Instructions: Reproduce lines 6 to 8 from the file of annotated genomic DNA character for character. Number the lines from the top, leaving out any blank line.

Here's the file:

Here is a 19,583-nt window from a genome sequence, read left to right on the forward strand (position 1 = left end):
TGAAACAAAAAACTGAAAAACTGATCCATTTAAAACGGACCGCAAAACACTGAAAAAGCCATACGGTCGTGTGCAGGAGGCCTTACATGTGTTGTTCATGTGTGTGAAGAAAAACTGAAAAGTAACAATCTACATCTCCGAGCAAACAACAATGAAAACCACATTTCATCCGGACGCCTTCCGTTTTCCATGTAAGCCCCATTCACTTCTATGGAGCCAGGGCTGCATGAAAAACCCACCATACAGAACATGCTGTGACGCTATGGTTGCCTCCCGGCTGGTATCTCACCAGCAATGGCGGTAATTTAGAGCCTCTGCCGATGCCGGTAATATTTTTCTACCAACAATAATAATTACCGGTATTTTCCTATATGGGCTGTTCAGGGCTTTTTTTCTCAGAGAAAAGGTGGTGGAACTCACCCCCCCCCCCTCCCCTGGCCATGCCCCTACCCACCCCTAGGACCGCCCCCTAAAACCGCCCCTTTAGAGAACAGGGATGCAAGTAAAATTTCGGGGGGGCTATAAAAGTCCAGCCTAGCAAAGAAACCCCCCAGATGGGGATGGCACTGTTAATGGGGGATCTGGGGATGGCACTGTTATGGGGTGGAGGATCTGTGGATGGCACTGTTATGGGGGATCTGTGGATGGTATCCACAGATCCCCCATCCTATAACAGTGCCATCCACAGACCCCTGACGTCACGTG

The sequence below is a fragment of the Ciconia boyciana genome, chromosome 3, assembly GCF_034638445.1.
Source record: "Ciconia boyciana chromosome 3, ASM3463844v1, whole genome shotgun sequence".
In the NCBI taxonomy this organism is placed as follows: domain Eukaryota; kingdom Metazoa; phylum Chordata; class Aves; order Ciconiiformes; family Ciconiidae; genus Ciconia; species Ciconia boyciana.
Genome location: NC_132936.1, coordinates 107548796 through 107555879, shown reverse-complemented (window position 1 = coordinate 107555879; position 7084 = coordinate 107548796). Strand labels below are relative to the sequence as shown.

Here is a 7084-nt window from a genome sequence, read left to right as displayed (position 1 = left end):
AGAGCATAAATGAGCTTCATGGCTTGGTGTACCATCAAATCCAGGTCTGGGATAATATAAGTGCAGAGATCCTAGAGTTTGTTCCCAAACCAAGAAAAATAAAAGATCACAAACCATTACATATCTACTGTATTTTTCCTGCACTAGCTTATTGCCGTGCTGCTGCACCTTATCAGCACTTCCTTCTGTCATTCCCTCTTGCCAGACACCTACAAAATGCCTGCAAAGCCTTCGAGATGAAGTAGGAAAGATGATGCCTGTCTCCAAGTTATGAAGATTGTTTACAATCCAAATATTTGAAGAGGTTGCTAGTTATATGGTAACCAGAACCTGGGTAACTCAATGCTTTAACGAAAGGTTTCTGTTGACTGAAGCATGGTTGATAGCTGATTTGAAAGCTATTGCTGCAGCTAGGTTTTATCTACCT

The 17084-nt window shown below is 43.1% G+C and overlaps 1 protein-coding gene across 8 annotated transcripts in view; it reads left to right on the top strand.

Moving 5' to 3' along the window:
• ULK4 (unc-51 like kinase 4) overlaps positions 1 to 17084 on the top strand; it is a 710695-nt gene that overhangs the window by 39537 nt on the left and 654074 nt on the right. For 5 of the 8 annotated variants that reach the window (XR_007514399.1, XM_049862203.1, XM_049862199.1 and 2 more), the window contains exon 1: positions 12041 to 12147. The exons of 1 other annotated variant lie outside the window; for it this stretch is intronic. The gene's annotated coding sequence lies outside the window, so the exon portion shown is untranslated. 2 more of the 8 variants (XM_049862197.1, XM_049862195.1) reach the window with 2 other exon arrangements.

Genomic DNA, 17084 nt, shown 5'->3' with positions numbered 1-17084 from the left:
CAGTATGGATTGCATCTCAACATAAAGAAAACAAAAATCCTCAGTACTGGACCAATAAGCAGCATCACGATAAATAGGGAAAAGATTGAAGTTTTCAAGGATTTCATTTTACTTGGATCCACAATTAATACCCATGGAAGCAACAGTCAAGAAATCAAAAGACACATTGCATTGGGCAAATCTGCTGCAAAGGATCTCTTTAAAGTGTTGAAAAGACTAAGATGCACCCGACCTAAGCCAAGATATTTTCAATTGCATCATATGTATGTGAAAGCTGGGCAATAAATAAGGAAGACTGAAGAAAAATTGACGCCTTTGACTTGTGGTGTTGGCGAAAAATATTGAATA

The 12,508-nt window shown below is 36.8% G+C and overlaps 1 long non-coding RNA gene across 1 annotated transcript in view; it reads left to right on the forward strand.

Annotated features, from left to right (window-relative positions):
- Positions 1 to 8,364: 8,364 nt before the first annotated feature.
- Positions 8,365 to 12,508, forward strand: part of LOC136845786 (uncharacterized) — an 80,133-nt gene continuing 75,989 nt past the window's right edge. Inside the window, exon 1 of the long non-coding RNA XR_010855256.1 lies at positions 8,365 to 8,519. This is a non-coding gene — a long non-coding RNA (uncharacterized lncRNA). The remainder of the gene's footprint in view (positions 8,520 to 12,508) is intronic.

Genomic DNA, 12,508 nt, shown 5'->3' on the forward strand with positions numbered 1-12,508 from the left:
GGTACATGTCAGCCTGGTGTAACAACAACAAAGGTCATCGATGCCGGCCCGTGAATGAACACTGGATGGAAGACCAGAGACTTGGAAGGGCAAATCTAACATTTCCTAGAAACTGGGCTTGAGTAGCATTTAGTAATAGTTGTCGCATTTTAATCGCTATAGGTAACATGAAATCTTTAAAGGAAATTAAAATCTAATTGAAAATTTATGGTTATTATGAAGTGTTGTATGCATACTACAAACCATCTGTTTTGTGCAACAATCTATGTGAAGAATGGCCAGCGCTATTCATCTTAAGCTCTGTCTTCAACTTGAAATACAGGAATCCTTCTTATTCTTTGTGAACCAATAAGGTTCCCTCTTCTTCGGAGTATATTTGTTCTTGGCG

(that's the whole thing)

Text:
Genome location: NC_132936.1, coordinates 107548796 through 107555879, shown reverse-complemented (window position 1 = coordinate 107555879; position 7084 = coordinate 107548796). Strand labels below are relative to the sequence as shown.

Here is a 7084-nt window from a genome sequence, read left to right as displayed (position 1 = left end):
AGAGCATAAATGAGCTTCATGGCTTGGTGTACCATCAAATCCAGGTCTGGGATAATATAAGTGCAGAGATCCTAGAGTTTGTTCCCAAACCAAGAAAAATAAAAGATCACAAACCATTACATATCTACTGTATTTTTCCTGCACTAGCTTATTGCCGTGCTGCTGCACCTTATCAGCACTTCCTTCTGTCATTCCCTCTTGCCAGACACCTACAAAATGCCTGCAAAGCCTTCGAGATGAAGTAGGAAAGATGATGCCTGTCTCCAAGTTATGAAGATTGTTTACAATCCAAATATTTGAAGAGGTTGCTAGTTATATGGTAACCAGAACCTGGGTAACTCAATGCTTTAACGAAAGGTTTCTGTTGACTGAAGCATGGTTGATAGCTGATTTGAAAGCTATTGCTGCAGCTAGGTTTTATCTACCT